Electricity Transmission

As the U.S. economy continues to become digitized the need to move to a more reliable, secure and compatible electricity system becomes ever more pressing.

Energy infrastructure is vital to the nation’s economy and the citizens’ way of life. It supplies the nation with the energy required to conduct its daily operations, from supplying needs for industrial manufacturing to heating homes, running computers and fueling cars. The country requires an efficient energy generation and delivery system to keep the economy functioning smoothly, yet the infrastructure is aging, stressed and underfunded. At the same time, demand for energy continues to grow. States play a vital role in regulating and stimulating the creation of infrastructure, as well as siting new energy infrastructure. State officials are therefore in a position to institute policies that mitigate the infrastructure deficit and ensure energy reliability.

Suggested State Legislation: This Act is based on California law. Under California law, the State Energy Resources Conservation and Development Commission (Energy Commission) is charged with monitoring trends in the supply and consumption of electricity and other forms of energy in the state and analyzing the social, economic, and environmental consequences of those trends.

The electricity transmission system in the U.S. is outdated and inadequate. Improving the transmission system to ensure reliability will require demand response initiatives, smart grid technology, & interstate cooperation.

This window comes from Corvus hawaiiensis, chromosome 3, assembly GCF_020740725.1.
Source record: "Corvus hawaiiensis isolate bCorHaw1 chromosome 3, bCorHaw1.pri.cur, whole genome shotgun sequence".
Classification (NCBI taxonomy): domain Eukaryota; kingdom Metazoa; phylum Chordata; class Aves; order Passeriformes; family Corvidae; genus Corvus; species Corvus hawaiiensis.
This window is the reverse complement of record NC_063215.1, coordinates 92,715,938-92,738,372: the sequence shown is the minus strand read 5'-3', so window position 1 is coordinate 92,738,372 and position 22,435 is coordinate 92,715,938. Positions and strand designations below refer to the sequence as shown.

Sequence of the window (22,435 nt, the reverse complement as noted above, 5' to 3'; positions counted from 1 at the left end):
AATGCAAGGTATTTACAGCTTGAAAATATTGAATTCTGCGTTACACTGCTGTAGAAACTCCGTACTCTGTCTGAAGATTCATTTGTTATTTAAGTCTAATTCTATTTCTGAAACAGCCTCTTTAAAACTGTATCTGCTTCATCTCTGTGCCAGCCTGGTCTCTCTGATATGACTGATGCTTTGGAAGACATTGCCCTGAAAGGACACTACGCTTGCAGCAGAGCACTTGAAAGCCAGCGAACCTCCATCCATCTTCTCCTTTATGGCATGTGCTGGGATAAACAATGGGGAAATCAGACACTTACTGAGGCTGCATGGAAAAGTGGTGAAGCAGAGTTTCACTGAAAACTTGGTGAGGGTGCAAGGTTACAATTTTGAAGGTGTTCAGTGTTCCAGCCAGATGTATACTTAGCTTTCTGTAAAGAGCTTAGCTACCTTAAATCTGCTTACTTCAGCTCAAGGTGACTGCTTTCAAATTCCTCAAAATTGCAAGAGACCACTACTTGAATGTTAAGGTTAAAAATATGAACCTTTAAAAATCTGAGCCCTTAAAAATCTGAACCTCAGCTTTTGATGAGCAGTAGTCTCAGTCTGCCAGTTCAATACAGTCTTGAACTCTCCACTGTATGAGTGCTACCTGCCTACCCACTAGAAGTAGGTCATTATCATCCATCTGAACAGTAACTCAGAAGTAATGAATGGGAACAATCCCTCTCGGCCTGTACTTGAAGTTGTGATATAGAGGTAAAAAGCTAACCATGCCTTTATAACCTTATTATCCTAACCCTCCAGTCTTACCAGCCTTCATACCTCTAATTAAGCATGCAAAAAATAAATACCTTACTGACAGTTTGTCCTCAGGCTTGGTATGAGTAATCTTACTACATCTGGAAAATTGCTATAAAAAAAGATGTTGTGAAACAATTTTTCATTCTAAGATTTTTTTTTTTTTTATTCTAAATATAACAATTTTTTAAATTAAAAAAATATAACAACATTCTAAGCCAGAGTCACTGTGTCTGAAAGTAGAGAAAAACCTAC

Stress on the electricity transmission grid is growing.  This stress can be eased by greater interstate cooperation and increased efficiency and conservation measures.

Suggested State Legislation: This Act permits an electric utility, an affiliate of an electric utility, or a person unaffiliated with an electric utility to own, construct, maintain, and operate a broadband system and provide broadband services on an electric utility’s electric delivery system.

CSG South

In December 1999, the United States Federal Energy Regulatory Commission (FERC) issued Order No. 2000, requiring all public utilities that own, operate or control interstate transmission facilities to file a proposal or a progress report on how they would create or join a Regional Transmission Organization (RTO), or to describe any barriers to joining or forming such a group. In short, an RTO acts as an umbrella organization that brings all public utility transmission systems within a region under common control, and FERC had hoped to complete the RTO formation process by December 12, 2001.

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